Ready, steady, teach - Case in point
As I shuffle out the door at the slightly unreal time of 7am, loaded up with my satchel, two bags of folders, extra plastic bags in case of emergencies, laptop in case my memory stick fails (again) and an extra cardigan in case the fog doesn't clear, my partner asks: "Why don't you invest in a suitcase with wheels, sweetheart?" In any other circumstances I would laugh at this absurd suggestion, but it is beginning to sound like a good idea.
I keep telling anyone who's crazy enough to still ask how things are going that this is the beginning and it will get tougher, but surely that's impossible?
After spending a Friday night resisting wine and writing a ridiculously detailed lesson plan for a 50-minute lesson, I realised with horror that soon I would need to be planning at least four lessons a day. So yes, it is going to get harder, this is just the beginning, and the suitcase has been ordered.
The strange thing is that even when I'm buying an extra large packet of caffeine tablets to be washed down with a can of energy drink to get me through my next essay, I'm not asking myself why I'm bothering or wondering if I've made the right decision.
This could be because I'm so preoccupied organising and making lists of what I must do, things I mustn't forget, and questions I need to ask, that I just don't have room for doubt. I don't think so though; when I have time for reflection, all I wonder is, how can I improve? What did I learn today and how can I use it in my teaching?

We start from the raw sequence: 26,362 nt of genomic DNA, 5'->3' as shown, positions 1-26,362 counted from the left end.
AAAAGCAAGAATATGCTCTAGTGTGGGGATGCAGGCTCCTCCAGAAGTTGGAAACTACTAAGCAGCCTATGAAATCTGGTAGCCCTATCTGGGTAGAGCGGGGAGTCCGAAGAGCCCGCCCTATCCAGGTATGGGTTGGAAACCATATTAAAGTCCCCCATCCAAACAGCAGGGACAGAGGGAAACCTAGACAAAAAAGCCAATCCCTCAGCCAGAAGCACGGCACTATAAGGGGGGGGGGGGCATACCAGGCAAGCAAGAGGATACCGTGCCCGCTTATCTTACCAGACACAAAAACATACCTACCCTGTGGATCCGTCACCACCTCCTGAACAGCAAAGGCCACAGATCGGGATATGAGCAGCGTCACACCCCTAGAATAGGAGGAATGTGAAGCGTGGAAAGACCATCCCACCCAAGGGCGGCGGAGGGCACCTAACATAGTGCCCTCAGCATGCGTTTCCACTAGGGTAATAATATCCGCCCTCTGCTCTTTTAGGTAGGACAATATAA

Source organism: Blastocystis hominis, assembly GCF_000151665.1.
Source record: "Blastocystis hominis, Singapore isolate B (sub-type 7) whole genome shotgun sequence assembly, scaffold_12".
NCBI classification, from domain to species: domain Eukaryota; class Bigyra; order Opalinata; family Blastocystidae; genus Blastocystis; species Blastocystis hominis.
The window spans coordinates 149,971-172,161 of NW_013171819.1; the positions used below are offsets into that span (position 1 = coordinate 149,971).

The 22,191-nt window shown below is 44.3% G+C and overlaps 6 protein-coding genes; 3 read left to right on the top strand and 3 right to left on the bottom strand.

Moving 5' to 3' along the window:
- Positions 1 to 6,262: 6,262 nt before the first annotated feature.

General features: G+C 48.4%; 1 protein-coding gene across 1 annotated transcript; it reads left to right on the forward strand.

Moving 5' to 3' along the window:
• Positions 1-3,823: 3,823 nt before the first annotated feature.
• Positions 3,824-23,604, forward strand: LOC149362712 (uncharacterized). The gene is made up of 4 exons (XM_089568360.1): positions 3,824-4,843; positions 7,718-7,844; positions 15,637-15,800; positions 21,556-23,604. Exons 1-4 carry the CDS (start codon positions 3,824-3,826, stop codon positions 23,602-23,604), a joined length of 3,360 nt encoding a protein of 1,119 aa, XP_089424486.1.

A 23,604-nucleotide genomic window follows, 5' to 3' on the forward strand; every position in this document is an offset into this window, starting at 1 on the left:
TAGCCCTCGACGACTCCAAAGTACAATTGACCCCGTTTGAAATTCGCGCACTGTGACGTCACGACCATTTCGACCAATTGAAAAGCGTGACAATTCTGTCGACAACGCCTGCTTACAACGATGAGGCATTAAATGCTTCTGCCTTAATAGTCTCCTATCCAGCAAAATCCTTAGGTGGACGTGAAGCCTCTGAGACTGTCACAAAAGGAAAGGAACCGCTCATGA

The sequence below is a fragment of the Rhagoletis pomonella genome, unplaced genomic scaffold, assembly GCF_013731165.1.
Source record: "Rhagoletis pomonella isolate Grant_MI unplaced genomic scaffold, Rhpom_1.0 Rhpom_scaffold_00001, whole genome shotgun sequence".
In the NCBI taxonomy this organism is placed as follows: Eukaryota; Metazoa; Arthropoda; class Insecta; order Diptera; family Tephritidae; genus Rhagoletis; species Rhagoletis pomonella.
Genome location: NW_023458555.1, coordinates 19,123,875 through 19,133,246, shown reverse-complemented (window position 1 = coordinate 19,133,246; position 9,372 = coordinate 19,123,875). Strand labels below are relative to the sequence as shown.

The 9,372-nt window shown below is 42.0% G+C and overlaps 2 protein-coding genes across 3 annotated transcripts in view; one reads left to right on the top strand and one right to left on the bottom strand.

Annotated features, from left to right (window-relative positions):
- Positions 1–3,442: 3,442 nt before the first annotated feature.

I'm turning into a total bore with a one-track mind who can make even my long-suffering boyfriend's eyes glaze over a few hours after him asking the simple question: "How was your day?"
But to be honest I really can't help it. I'm so excited and feel so lucky to be learning so much that I will happily give up normal adult conversations and any kind of personal life, for a little while anyway.
I'm starting to get used to people scurrying from a room when I come in - it just means I have a bit more time to squeeze in an extra observation write-up or two.
Lauren Kiss is a secondary art and design PGCE student at the University of Cambridge.